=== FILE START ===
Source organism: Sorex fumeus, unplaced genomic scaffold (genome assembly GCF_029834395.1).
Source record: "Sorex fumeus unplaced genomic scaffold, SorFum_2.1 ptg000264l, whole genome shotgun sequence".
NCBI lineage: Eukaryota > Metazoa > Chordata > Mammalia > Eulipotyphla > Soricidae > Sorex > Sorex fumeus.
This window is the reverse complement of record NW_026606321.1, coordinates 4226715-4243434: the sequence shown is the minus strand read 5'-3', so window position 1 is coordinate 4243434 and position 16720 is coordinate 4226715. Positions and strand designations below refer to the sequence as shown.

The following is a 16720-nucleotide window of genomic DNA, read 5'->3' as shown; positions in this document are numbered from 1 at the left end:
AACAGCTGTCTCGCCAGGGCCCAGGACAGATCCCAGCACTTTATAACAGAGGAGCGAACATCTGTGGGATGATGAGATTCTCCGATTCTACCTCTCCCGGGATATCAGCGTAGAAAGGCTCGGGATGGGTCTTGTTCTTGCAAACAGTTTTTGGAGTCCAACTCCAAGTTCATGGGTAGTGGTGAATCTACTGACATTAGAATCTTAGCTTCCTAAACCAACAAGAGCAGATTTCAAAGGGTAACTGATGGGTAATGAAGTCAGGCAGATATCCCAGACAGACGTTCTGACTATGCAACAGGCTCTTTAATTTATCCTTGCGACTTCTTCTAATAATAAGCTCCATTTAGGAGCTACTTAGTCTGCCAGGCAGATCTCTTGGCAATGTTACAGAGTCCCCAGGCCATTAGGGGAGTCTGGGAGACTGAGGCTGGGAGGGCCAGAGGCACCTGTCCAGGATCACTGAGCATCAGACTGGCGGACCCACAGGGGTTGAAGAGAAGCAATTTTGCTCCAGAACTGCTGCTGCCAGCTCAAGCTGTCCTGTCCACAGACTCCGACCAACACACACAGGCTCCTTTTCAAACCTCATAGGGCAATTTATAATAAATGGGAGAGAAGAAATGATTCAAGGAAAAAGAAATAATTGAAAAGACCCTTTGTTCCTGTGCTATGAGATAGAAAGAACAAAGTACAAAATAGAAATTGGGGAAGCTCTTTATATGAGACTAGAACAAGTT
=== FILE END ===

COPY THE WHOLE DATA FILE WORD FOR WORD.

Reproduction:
Source organism: Sorex fumeus, unplaced genomic scaffold (genome assembly GCF_029834395.1).
Source record: "Sorex fumeus unplaced genomic scaffold, SorFum_2.1 ptg000264l, whole genome shotgun sequence".
NCBI lineage: Eukaryota > Metazoa > Chordata > Mammalia > Eulipotyphla > Soricidae > Sorex > Sorex fumeus.
This window is the reverse complement of record NW_026606321.1, coordinates 4226715-4243434: the sequence shown is the minus strand read 5'-3', so window position 1 is coordinate 4243434 and position 16720 is coordinate 4226715. Positions and strand designations below refer to the sequence as shown.

The following is a 16720-nucleotide window of genomic DNA, read 5'->3' as shown; positions in this document are numbered from 1 at the left end:
AACAGCTGTCTCGCCAGGGCCCAGGACAGATCCCAGCACTTTATAACAGAGGAGCGAACATCTGTGGGATGATGAGATTCTCCGATTCTACCTCTCCCGGGATATCAGCGTAGAAAGGCTCGGGATGGGTCTTGTTCTTGCAAACAGTTTTTGGAGTCCAACTCCAAGTTCATGGGTAGTGGTGAATCTACTGACATTAGAATCTTAGCTTCCTAAACCAACAAGAGCAGATTTCAAAGGGTAACTGATGGGTAATGAAGTCAGGCAGATATCCCAGACAGACGTTCTGACTATGCAACAGGCTCTTTAATTTATCCTTGCGACTTCTTCTAATAATAAGCTCCATTTAGGAGCTACTTAGTCTGCCAGGCAGATCTCTTGGCAATGTTACAGAGTCCCCAGGCCATTAGGGGAGTCTGGGAGACTGAGGCTGGGAGGGCCAGAGGCACCTGTCCAGGATCACTGAGCATCAGACTGGCGGACCCACAGGGGTTGAAGAGAAGCAATTTTGCTCCAGAACTGCTGCTGCCAGCTCAAGCTGTCCTGTCCACAGACTCCGACCAACACACACAGGCTCCTTTTCAAACCTCATAGGGCAATTTATAATAAATGGGAGAGAAGAAATGATTCAAGGAAAAAGAAATAATTGAAAAGACCCTTTGTTCCTGTGCTATGAGATAGAAAGAACAAAGTACAAAATAGAAATTGGGGAAGCTCTTTATATGAGACTAGAACAAGTT